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Difference Between Western and Indian Psychology
It takes more than a simple comparison of how Indians and Westerners behave differently to distinguish the two psychologies. It is unnecessary to categorize Indians as introverts or collectivists, as having a strong need for dependency and a low desire for success, etc. Cross-cultural research has been primarily focused on identifying the such source and surface characteristic differences for many years. Such distinctions exist among people from various civilizations, not only in Indian culture
Western and Indian Psychology
Indian and Western psychology are distinct approaches to understanding the human mind and behavior. While they share some similarities, they also have significant differences stemming from their cultural, philosophical, and historical backgrounds. The key differences between the approaches are in the view of the self and how it is connected to the rest of the world. Western culture has been called individualistic, while Indian culture is holistic. Individualistic culture views the self, or "I," as the center of the universe and everything else as an extension of this entity. Holistic cultures view the self as part of a collective where it has a distinctive role.
Western psychology views the self as separate from the external world. In contrast, Indian psychology views the self as interconnected with the universe and, ultimately, one with the divine. Western psychology has traditionally focused on the individual self and its relationship to the external world. The self is seen as a separate entity, with a clear boundary between the self and the external world. Individual characteristics, such as personality traits, beliefs, and emotions, define the self. Western psychology has also focused on the cognitive processes that underlie the self, such as perception, memory, and reasoning. On the other hand, Indian psychology views the self as interconnected with the universe and, ultimately, one with the divine. The self is not seen as a separate entity but as an integral part of the universe. Indian psychology emphasizes the interconnectedness of all things and the idea that the self is a part of a larger whole. The self is not defined by its characteristics but by its connection to the divine.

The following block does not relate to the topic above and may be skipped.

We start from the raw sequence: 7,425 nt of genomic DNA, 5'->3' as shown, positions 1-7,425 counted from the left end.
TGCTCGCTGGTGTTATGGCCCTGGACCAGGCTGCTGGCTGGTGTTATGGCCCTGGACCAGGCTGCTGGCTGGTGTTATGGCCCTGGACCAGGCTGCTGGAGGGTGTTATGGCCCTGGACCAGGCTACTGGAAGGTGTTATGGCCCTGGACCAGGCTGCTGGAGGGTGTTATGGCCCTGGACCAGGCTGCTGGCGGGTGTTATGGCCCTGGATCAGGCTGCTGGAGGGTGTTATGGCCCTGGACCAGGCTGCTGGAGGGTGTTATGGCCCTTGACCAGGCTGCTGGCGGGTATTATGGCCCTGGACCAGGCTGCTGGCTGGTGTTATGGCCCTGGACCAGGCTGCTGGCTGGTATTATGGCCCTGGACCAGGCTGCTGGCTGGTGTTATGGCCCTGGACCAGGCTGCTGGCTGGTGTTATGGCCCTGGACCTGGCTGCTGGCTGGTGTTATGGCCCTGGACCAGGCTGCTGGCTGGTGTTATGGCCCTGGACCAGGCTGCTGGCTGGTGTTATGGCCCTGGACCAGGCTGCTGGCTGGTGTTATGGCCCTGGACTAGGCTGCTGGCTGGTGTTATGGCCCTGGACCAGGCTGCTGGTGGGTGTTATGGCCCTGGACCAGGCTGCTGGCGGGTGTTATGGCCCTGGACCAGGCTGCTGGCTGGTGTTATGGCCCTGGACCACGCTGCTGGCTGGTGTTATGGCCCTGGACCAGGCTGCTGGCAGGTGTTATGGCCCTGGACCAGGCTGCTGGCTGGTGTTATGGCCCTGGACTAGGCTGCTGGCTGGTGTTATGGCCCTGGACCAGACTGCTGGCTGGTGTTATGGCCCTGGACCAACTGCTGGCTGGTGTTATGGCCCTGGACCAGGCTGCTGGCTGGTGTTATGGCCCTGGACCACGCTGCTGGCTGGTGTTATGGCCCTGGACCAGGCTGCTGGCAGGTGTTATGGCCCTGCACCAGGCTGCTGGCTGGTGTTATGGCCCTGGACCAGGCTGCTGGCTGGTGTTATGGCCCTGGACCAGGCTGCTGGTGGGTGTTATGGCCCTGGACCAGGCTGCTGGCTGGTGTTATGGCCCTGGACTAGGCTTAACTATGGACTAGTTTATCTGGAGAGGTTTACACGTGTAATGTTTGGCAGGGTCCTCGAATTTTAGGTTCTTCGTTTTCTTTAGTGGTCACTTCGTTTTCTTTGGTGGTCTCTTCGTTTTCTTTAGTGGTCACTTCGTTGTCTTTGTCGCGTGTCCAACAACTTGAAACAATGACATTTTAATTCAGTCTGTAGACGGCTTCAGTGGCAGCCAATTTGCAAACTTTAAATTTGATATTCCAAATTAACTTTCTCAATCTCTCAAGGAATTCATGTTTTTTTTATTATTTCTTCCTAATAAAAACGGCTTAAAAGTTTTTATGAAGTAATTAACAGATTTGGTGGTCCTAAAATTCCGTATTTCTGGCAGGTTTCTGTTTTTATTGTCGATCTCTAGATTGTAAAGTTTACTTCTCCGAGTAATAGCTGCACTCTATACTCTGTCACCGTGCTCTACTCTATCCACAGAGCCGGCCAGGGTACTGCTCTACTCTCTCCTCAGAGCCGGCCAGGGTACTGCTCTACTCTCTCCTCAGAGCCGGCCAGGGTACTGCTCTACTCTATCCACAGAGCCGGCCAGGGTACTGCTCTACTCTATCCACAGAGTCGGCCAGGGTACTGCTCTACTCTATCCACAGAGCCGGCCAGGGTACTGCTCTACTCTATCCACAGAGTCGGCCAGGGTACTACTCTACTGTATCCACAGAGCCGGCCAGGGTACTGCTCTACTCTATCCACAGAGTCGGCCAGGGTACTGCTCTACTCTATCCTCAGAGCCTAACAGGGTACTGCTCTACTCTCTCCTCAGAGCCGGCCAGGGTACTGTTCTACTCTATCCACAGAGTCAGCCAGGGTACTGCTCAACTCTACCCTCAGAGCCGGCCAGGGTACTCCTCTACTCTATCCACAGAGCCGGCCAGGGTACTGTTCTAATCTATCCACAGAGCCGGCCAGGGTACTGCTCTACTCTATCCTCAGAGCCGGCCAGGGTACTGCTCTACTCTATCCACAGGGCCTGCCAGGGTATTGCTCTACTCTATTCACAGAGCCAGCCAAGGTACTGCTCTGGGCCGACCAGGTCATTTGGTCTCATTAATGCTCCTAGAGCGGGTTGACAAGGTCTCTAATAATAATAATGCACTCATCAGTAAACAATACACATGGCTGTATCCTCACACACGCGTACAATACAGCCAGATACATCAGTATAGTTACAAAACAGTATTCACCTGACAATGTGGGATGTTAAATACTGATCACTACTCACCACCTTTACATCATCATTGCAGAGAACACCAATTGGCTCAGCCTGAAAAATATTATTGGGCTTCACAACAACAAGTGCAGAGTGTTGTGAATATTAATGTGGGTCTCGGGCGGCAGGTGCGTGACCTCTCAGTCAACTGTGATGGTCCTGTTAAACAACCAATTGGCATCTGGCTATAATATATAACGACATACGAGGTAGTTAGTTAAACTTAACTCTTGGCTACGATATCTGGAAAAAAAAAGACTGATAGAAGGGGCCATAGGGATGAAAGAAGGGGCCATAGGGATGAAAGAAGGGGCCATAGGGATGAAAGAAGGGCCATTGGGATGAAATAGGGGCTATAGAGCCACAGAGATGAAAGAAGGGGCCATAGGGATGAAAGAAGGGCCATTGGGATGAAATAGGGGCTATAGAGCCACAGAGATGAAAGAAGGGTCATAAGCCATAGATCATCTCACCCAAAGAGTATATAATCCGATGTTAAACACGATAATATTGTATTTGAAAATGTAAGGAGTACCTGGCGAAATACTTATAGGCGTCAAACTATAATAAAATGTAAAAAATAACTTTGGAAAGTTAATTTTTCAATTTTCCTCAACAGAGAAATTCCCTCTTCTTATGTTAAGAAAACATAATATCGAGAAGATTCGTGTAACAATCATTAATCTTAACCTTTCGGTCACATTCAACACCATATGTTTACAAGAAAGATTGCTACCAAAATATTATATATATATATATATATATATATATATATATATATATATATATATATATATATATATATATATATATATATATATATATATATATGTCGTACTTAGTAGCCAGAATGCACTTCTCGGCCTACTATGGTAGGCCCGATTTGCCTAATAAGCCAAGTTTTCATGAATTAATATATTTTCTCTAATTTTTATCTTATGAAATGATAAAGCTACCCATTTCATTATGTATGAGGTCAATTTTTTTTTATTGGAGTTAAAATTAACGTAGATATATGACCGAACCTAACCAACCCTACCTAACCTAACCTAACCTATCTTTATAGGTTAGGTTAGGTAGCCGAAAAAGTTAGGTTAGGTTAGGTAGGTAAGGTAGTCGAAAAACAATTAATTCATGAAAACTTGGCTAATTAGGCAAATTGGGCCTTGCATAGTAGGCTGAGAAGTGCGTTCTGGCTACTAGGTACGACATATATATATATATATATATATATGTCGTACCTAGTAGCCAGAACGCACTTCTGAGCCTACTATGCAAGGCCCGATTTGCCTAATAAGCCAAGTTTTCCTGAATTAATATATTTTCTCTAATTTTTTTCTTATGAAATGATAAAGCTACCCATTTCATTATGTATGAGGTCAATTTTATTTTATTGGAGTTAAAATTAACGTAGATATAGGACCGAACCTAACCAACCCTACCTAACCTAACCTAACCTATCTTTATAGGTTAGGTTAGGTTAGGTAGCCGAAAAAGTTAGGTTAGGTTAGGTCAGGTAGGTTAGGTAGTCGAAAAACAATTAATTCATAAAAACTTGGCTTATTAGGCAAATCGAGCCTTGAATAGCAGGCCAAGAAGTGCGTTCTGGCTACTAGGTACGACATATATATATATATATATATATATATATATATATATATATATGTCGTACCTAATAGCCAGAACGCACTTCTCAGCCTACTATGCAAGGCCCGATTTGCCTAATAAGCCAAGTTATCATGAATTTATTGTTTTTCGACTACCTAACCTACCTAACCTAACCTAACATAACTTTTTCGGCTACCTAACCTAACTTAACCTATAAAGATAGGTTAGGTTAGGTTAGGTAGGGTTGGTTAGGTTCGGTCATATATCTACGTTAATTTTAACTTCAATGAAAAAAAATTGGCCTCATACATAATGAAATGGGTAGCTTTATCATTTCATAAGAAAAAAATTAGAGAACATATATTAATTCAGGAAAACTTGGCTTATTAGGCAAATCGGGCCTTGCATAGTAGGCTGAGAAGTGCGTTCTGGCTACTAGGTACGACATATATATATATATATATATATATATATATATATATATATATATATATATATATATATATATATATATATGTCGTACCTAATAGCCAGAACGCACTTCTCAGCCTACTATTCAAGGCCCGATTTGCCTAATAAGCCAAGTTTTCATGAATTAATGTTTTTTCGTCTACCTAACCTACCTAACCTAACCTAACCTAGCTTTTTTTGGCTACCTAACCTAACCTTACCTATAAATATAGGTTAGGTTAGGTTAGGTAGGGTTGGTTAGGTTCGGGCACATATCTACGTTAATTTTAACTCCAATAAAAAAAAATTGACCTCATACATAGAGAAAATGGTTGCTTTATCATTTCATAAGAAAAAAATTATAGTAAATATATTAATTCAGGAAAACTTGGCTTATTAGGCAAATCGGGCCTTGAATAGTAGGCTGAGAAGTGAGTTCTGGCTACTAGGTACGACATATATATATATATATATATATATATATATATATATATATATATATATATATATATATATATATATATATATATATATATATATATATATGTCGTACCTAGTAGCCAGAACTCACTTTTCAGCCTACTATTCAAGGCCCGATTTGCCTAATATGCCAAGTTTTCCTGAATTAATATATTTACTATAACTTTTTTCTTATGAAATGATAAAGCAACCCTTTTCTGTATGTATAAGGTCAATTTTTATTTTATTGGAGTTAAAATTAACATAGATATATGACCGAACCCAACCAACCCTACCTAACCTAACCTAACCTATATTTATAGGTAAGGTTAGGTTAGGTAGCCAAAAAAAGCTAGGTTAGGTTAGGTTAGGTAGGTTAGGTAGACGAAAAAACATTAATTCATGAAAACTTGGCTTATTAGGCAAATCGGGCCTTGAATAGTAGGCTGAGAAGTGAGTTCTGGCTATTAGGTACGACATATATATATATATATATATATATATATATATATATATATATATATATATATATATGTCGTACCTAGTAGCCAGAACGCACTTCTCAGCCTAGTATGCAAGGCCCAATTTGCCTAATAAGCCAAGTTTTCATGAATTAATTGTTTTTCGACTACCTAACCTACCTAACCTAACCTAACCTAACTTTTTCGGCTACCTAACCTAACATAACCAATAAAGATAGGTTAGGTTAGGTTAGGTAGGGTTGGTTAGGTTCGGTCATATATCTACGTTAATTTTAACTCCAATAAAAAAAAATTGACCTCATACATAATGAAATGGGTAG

|Western Psychology||Indian Psychology|
|Self separate from the universe||Self as interconnected with the universe|
|Consciousness as a sense of awareness of surrounding||Consciousness as the ultimate reality and goal of self|
|Self-actualisation as fulfilling one’s potential||Self-actualization as the process of realising one's true nature and ultimate reality|
The concept of consciousness is a fundamental aspect of psychology, and it is approached differently in Western and Indian psychology. Western psychology focuses on the conscious mind and its functions, while Indian psychology emphasizes the unconscious mind and ultimate reality. In Western psychology, consciousness is generally defined as awareness of one's surroundings, thoughts, and feelings.
It is viewed as the highest level of mental functioning and is closely connected to the idea of the self. Western psychology has traditionally focused on studying the different aspects of consciousness, such as perception, memory, attention, and reasoning. On the other hand, Indian psychology views consciousness as the ultimate reality and the ultimate goal of the self. According to Indian psychology, consciousness is not limited to the individual self but is the fundamental reality of the universe. The ultimate goal of Indian psychology is to realize the true nature of consciousness, which is the ultimate reality, or Brahman. This realization leads to self-realization and liberation from the cycle of birth and death.
Conceptualization of Mental Disorders
The understanding of mental disorders differs significantly between Western and Indian psychology. Western psychology tends to focus on mental disorders' biological and psychological causes, and treatment is often based on medication and therapy. Indian psychology, on the other hand, places greater emphasis on the spiritual and cultural factors that contribute to mental disorders, and treatment often includes spiritual practices such as yoga and meditation.
Western psychology views mental disorders as a combination of biological, psychological, and environmental factors. According to this perspective, mental disorders are caused by genetic, neurobiological, and psychological factors, such as childhood experiences, trauma, and stress. Western psychology has developed various diagnostic categories and treatments for mental disorders, such as cognitive-behavioral therapy, psychoanalytic therapy, and medication.
On the other hand, Indian psychology views mental disorders as imbalances in the individual's spiritual and cultural factors. According to this perspective, mental disorders are caused by a lack of connection to the divine and an imbalance in the individual's spiritual and cultural factors. Indian psychology emphasizes the importance of spiritual practices such as yoga and meditation, which aim to connect the individual self with the divine in treating mental disorders. Indian psychology also emphasizes the importance of cultural and spiritual factors, such as family, community, and tradition, in the understanding and treatment of mental disorders.
Self-Actualization and Differences
The concept of self-actualization is a fundamental aspect of psychology, and the understanding of self-actualization differs significantly between Indian and Western psychology. Western psychology views self-actualization as fulfilling one's potential and becoming the best version of oneself, while Indian psychology views self-actualization as realizing one's true nature and ultimate reality. In Western psychology, self-actualization is often associated with the works of Abraham Maslow, who proposed the theory of self-actualization as the highest level of human motivation.